While some high-end collectable classics have switched from falling to climbing prices, the definitive Porsche 911 is back in decline, albeit gently
The Carrera RS2.7 Touring, the slightly heavier, more numerous and more civilised sibling to the Lightweight is down 2% in our latest roundup of the Price Guide Movers On The Slide, sneaking it into the top 10 fallers. That puts rough examples at £190k, with tidy cars more like £280k and mint ones £380k. The best are typically £450k. Those figures are 17% down on prices five years ago.
Values for the 200 RS2.7 Lightweights built have suffered less over the same timeframe, with an 8.5% drop putting them at £375k to £700k, depending on condition. It’s a typical example of the elastic relationship between more collectable classics and less desirable alternatives. With declining values now, it’s become more of a buyer’s market which means they can be more selective. In times when values in general are surging upwards, larger numbers of buyers enter the market and they’re forced to set their horizons lower because ultimate models quickly become priced out of reach.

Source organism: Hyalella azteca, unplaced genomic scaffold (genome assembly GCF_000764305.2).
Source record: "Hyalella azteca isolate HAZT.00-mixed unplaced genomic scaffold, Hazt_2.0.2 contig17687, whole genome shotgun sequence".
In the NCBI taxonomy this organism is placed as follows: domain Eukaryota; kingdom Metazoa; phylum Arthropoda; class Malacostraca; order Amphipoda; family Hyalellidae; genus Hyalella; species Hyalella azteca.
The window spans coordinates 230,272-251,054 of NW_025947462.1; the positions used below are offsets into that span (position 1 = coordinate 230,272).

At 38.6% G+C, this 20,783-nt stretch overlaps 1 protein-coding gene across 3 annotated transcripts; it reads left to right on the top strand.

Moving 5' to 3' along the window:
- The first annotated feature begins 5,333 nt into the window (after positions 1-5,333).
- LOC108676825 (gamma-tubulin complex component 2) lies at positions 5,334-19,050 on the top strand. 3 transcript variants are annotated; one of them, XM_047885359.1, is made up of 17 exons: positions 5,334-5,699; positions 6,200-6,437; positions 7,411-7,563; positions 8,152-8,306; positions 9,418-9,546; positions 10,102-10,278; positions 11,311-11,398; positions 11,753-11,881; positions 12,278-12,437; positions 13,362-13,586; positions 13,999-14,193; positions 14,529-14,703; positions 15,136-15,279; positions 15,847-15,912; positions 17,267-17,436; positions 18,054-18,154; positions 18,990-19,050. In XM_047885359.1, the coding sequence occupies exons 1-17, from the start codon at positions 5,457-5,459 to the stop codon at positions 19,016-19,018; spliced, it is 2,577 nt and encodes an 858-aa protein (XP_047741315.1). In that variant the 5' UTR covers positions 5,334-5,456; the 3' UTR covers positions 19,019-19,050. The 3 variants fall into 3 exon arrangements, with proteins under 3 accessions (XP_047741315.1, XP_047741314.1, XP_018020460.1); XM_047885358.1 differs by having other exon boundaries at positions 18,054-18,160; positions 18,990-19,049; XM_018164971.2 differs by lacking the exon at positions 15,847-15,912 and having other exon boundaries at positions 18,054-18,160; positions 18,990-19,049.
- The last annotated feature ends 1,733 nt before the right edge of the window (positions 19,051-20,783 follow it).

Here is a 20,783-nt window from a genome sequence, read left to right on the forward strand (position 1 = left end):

What’s ironic here is using the term ‘less desirable’ and ‘Porsche 911 Carrera RS2.7 Touring’ in the same breath, because its 115kg weight penalty still left it under 1100kg, which with 210bhp from the fuel-injected flat six meant vivid acceleration and an uncanny blend of agility and everyday usability. There have been vastly faster and even more agile 911s, but the RS2.7 remains the ultimate distillation of what makes a 911 special.
So, despite the current slide, this is a Porsche that you can buy with confidence that over the longer term it will always attract a willing queue of buyers keen to experience the definitive 911. And in the meantime, you’ll get to enjoy one of the most satisfying classics that money can buy because, not only is it a joy to drive, but it will always be up for a blast when alternatives stand a good chance of misbehaving and spoiling your day.